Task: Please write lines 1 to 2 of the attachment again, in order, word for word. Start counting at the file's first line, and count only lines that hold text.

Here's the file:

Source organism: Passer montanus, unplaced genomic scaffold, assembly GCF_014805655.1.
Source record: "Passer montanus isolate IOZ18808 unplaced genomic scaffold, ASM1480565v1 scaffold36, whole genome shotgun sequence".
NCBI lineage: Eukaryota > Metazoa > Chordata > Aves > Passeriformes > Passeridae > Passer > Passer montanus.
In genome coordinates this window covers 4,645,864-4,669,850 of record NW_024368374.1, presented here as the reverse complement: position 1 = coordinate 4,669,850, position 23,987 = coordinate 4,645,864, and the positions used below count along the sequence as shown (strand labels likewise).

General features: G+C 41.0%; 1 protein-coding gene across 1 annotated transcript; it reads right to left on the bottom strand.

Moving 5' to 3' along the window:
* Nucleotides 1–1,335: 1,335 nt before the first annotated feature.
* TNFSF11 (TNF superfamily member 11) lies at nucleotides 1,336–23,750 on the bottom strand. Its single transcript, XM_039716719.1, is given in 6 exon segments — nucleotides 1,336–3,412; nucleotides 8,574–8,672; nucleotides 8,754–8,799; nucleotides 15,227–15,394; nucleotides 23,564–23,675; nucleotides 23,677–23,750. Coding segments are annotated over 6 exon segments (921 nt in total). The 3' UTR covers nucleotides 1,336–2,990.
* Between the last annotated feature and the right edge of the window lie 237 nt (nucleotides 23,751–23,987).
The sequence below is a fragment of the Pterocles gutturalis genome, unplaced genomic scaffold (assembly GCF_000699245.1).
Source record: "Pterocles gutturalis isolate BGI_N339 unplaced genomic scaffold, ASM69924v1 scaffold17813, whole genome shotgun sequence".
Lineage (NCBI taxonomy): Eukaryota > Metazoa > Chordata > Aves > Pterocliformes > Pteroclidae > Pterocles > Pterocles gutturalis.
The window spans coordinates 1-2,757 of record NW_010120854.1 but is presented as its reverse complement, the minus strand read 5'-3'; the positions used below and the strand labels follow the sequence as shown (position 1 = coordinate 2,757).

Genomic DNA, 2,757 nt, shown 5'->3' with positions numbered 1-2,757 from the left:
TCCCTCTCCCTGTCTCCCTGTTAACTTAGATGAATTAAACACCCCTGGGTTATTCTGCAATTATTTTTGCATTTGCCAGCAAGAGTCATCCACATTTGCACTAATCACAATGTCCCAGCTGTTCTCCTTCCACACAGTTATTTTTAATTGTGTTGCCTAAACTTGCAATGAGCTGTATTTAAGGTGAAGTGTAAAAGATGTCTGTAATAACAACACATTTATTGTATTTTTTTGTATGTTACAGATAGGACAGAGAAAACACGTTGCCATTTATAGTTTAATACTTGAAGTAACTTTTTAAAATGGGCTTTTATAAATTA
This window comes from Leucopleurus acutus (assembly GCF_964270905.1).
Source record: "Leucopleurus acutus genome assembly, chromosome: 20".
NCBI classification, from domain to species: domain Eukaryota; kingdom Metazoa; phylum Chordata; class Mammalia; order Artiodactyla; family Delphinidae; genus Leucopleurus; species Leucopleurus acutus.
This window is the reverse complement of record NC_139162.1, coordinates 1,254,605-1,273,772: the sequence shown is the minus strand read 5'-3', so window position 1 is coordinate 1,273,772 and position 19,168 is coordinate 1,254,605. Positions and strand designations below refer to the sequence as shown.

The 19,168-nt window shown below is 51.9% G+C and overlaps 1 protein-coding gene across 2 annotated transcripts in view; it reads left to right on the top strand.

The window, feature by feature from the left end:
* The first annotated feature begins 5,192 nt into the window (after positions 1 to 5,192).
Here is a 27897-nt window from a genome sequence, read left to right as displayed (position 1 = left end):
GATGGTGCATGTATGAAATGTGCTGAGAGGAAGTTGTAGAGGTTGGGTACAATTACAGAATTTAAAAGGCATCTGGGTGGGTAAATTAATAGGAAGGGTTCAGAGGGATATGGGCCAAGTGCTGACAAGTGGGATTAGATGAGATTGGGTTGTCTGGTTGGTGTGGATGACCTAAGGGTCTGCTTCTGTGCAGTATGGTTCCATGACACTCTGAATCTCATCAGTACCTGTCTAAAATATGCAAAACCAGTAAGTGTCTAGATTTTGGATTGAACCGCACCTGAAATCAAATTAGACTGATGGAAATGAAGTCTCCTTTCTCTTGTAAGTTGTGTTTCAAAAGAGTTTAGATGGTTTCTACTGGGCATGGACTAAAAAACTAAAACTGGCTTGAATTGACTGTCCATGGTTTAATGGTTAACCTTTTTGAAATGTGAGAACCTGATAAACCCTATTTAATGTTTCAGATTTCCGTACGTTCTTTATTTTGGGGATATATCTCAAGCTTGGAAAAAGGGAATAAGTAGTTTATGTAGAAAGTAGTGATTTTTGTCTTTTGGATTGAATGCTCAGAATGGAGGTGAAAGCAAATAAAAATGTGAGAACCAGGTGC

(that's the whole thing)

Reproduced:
Source organism: Passer montanus, unplaced genomic scaffold, assembly GCF_014805655.1.
Source record: "Passer montanus isolate IOZ18808 unplaced genomic scaffold, ASM1480565v1 scaffold36, whole genome shotgun sequence".